Roc’s Rule #116

Never make a threat you don’t intend to carry out.


Mission Briefing

It had been too long since I’d stood in this dank, dimly lit room, shoulder to shoulder with some of the men and women I trusted most in this war. The briefing had been called by General Angry Fist, one of the most well known men on the battlefield. I looked around at other faces I knew like family: Stoogie, Sasawong, Megan Maynard, and many more.

We were the Fleet Commanders of the Tribal Liberation Force. We were the ones laying out the plans for those pilots that would live and die by our word. We had our directives from Fleet Command, yes, but under the direction of General Fist and General Sasawong, we were given much freedom in how we went about our business.

As it turned out, business had been dire whilst I was away.

  • Tararan, lost.
  • Arzad, lost.
  • Ezzara, lost.
  • Kourmonen, lost.
  • Lantorn, lost.

The Amarr had advanced their aggressive push much harder during my absence in Evati. Enlistment numbers had declined also, and we were still as of yet unable to capture any enemy systems.

Morale was down. Something needed to be done.

The increase in pirate and mercenary activities within our warzone systems had also been increasing, and with our dwindling discipline, fewer pilots were willing to do anything about that, or much of anything else.

I was updated on the list of known spies within the militia, and was outraged that they were being allowed to continue on, disrupting our initiatives daily. Fleet Command believed the feeding of misinformation was the key to neutralizing their effectiveness. To that, I threw the list of captured systems at General Fist, and asked him with great hostility if he really believed that strategy was effective.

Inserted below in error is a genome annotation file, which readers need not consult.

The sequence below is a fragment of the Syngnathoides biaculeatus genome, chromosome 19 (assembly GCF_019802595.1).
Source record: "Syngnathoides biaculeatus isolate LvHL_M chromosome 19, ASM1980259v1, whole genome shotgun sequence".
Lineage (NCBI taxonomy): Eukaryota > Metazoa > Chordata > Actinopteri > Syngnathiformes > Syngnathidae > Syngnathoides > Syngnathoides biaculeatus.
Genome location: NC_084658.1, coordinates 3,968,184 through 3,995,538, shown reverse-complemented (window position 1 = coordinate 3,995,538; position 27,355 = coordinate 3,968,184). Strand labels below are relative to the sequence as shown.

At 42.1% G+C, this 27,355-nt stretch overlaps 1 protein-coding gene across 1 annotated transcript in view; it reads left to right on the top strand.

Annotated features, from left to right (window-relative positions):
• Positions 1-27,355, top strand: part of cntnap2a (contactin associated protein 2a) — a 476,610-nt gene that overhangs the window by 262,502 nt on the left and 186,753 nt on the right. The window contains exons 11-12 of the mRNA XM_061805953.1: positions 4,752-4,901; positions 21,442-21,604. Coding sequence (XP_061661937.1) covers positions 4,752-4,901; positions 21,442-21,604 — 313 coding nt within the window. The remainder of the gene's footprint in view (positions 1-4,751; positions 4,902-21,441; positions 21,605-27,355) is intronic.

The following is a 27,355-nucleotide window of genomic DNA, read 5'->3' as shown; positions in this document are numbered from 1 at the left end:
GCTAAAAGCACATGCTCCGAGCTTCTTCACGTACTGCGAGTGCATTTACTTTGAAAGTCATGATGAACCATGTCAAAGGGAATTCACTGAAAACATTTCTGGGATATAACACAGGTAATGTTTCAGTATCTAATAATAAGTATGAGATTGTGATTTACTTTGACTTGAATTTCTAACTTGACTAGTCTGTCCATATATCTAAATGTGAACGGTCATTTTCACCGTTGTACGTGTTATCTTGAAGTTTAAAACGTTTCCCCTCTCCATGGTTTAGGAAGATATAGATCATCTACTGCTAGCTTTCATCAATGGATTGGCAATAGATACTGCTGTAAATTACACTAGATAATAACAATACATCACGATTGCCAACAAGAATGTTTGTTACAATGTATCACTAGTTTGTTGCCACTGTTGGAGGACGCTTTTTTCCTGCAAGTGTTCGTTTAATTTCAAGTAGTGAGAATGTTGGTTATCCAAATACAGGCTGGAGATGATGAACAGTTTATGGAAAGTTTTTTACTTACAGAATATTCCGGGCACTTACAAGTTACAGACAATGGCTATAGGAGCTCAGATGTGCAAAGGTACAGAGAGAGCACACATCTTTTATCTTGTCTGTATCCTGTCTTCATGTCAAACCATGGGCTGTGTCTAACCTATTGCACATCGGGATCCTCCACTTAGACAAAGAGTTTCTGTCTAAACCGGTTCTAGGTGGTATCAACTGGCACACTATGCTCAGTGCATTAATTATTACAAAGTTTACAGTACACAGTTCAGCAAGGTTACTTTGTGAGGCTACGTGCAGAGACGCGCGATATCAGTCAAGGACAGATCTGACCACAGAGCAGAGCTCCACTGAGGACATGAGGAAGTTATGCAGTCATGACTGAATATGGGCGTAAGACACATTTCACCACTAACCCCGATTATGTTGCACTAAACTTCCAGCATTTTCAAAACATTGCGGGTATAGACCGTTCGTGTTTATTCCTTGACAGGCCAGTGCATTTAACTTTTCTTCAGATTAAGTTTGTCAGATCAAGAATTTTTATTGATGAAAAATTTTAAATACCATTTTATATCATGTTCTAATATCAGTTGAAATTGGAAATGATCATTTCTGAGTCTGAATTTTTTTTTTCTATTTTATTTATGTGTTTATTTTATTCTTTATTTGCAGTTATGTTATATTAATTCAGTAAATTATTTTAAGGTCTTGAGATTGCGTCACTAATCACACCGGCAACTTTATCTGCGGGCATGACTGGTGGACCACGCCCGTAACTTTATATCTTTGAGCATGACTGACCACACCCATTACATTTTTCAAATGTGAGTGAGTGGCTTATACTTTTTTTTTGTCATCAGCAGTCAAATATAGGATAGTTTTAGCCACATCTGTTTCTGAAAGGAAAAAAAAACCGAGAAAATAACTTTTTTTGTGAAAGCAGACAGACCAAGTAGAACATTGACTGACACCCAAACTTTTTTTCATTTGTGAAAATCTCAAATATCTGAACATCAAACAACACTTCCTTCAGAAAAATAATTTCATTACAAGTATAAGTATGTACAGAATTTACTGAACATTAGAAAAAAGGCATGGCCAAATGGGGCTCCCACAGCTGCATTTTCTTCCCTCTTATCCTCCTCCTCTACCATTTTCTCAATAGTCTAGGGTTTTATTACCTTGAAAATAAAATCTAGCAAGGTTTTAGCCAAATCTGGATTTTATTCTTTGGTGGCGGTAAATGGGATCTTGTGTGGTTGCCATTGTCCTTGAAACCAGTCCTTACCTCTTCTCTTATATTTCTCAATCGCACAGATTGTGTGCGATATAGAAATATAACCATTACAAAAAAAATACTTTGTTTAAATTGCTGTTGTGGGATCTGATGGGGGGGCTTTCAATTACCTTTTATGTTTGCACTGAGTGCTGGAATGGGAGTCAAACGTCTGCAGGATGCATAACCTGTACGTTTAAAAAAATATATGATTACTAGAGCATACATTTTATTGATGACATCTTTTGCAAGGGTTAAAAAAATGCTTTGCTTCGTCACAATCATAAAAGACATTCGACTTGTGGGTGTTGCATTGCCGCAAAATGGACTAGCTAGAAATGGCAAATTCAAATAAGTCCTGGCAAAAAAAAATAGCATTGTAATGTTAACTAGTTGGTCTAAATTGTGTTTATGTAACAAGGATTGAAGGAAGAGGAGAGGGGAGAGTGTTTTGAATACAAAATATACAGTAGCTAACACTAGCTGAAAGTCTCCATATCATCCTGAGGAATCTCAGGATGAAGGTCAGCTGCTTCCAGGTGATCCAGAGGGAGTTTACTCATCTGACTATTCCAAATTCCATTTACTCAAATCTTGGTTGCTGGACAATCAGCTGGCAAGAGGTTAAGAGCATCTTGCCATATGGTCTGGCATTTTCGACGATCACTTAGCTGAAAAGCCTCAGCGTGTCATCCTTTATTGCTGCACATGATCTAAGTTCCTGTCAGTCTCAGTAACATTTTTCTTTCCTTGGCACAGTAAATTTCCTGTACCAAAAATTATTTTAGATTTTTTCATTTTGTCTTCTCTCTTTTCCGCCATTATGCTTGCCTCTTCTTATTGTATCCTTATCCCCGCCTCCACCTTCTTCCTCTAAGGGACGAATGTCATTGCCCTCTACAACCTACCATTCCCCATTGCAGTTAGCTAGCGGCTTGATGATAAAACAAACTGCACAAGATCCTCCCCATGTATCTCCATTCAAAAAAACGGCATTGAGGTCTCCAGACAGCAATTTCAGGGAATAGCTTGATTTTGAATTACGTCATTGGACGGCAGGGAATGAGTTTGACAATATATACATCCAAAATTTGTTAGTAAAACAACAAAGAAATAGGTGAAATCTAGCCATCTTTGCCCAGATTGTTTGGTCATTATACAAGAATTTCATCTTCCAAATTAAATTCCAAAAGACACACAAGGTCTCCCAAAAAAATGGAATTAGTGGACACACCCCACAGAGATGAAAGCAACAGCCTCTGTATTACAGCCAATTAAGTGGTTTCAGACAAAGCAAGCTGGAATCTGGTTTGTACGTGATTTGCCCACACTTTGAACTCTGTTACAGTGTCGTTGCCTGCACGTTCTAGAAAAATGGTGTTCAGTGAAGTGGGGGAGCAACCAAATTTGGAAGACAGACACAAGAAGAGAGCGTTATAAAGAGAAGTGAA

There was also an updated list of trusted allies, just over two hundred names of pilots that could be counted on 100%.

I was starting to feel like I had been gone away too long. So much had changed in only four weeks: systems lost, spies permitted within our ranks, only two hundred trustworthy pilots to fight a war; what the hell had happened to the Republic?

I had left the meeting in a rage, my mind reeling at the latest developments on the Rupublic warfront. The apathy that was present in that room sickened me. It wasn’t that they didn’t want things to change for the better; they had simply given up hoping, accepted that things were what they were.

I would never give up hope.

As I returned to my quarters and sunk heavily into my bunk, I stubbed my toe on that damned stick the strange little man had given me only days before in Evati. I recalled the name of the weapon, a Kandjal, supposedly a traditional weapon from ancient tribal times. I hadn’t had much time since receiving the bizarre gift to really give it any thought, but as I looked at it then and there, it suddenly held a fascination to me. I wish I could’ve explained it, but I felt compelled to hold it, to appreciate its workmanship and heritage. I wanted to know more about it.

I looked around my room for the tutorial vids that had accompanied the gift, and spent the next several hours learning the basics of the Kandjal; its history, how to care for it, what it symbolized, how to use it as a weapon.

I was hungry for more. I felt like a man born in the wrong era. Back then, the Matari knew what the lines were, what was black and white, and if anything crossed those lines, they were dealt with harshly, and severely. This generation needed more people like that. This generation needed to define their lines and not let them be crossed at any price.

This generation needed hope.

I looked down again at the Kandjal, noticing my knuckles had turned white, my grip so intense on the shaft of it. I relaxed my hands, putting the weapon away with care.

Sometimes, to embrace our future, we must embrace our past.